1. Work efficiently.

2. Combine activities.

3. Plan when you’re going to do things.

4. Stop procrastinating.

5. Turn off the internet when you don’t need the internet.

6. Don’t sweat it.

7. Don’t overbook!

8. Don’t be afraid to ask for help.

9. Break everything up into pieces.

10. Accept that sometimes things will suck.

Read the advice on!

The New Trend of Female Football Players


When a woman finds her way into a stereotypical “men’s” activity and is recognized for her legitimate involvement, a phrase is often tossed out, maybe as a protective arm is swung over her shoulder: “She’s just one of the guys!” But if role models like April Goss and Erin DiMeglio start a trend, hopefully one day soon women can remain one of the girls, even among male peers.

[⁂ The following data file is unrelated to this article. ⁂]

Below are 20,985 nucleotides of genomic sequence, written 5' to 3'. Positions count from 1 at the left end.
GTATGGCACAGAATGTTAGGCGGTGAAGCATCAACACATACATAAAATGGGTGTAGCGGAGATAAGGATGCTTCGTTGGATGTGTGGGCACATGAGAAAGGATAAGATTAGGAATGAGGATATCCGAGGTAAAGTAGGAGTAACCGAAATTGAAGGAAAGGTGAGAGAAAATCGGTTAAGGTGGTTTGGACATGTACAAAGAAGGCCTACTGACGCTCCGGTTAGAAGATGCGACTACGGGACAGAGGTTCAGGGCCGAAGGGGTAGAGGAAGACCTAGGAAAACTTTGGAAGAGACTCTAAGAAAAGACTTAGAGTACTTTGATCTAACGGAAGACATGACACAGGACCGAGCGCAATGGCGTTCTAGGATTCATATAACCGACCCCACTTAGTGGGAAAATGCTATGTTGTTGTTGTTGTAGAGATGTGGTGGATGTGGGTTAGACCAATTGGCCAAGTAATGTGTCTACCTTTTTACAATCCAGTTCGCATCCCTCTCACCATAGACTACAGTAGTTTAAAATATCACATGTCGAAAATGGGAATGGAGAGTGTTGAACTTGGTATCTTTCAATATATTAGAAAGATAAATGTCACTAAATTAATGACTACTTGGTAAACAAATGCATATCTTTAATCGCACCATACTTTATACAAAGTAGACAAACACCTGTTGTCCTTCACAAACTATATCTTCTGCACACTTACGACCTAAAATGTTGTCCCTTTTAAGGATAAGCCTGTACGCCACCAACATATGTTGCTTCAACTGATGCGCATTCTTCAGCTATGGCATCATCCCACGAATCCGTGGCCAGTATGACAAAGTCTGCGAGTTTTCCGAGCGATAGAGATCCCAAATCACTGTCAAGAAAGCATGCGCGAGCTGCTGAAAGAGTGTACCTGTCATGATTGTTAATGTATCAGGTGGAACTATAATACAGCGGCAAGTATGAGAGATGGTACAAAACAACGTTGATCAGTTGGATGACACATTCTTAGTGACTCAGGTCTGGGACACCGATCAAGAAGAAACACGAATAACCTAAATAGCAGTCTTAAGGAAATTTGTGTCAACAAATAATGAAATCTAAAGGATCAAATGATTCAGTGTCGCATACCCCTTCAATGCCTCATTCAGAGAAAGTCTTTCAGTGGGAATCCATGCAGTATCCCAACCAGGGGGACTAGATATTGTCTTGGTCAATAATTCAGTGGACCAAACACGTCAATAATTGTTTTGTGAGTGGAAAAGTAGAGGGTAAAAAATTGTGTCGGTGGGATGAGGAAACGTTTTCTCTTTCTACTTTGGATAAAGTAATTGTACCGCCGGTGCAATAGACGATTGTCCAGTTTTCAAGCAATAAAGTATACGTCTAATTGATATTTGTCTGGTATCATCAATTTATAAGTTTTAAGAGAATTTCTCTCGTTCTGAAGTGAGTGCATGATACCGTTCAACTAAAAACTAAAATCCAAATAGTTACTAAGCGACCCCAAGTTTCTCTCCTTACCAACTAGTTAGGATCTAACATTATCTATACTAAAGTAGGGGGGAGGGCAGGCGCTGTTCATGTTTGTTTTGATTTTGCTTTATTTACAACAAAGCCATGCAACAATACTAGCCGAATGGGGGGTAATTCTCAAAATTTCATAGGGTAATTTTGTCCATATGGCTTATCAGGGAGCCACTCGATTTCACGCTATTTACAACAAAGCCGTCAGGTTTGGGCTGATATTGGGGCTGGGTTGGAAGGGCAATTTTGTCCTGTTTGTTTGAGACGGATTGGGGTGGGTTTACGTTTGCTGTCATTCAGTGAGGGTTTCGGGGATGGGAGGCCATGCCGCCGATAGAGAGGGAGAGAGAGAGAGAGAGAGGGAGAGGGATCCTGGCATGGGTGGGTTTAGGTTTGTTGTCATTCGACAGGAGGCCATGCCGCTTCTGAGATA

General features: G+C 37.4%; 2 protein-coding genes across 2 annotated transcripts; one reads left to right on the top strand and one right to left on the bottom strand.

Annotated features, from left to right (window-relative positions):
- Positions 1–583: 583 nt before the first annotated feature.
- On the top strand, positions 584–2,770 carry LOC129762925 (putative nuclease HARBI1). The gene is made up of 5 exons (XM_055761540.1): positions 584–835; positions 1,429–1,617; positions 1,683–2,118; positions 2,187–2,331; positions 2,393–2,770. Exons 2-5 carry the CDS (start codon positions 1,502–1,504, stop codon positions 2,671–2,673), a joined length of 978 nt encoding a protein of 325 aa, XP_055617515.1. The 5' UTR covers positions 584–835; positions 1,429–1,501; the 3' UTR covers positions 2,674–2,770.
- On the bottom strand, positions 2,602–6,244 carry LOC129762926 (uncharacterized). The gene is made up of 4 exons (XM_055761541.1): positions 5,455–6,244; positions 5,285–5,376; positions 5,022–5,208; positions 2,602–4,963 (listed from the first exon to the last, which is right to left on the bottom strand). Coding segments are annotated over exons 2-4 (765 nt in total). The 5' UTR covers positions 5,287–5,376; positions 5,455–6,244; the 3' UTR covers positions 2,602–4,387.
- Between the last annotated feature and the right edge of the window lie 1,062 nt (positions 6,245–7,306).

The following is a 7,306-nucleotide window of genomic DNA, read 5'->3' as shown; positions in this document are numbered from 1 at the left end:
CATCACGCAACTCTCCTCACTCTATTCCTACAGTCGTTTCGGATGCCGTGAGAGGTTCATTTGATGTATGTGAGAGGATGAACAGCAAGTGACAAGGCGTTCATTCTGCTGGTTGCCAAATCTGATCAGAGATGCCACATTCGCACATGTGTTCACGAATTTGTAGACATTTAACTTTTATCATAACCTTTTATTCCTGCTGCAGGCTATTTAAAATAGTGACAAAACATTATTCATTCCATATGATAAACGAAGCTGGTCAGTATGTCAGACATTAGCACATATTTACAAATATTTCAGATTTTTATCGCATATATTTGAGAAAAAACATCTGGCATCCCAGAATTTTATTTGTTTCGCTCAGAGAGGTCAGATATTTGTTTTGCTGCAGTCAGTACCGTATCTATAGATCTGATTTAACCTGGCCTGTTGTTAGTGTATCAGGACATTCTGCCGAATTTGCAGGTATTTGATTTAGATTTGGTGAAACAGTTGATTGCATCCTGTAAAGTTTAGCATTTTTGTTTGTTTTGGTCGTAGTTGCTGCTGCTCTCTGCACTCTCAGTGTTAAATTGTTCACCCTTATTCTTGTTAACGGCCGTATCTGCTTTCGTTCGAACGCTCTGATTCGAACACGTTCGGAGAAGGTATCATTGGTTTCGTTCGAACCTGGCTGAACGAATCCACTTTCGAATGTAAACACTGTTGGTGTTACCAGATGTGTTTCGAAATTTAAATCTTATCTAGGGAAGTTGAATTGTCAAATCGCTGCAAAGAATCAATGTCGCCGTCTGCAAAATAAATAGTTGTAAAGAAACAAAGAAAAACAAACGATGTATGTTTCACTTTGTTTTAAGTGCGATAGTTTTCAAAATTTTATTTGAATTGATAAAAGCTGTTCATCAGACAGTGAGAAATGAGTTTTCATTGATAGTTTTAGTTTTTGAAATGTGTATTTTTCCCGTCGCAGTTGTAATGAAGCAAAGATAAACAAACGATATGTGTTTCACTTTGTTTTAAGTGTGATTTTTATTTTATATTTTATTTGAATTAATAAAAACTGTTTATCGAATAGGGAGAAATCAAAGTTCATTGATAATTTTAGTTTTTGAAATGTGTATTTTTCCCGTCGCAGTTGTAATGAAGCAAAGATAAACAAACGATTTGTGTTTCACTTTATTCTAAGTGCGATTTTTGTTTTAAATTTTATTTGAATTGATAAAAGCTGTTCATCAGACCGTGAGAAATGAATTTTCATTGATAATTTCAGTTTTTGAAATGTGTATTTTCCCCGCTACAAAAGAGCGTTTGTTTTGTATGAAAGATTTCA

Goss and DiMeglio are female football players, two of only a handful of women in the history of high school, college and professional sports to see gender lines cross on the football field. Goss is a backup kicker for Kent State University and kicked for her Pennsylvania high school as a junior and senior. Ohio’s Akron Beacon Journal reports that Goss is the first women to try out for Kent State in school history, much less make it as a walk-on.

“[I’ve gotten some] weird looks and some whispering, but that’s something you just have to block out,” Goss said in an April 2012 article. “If you really want to do something, nothing else matters.”

Read the rest at!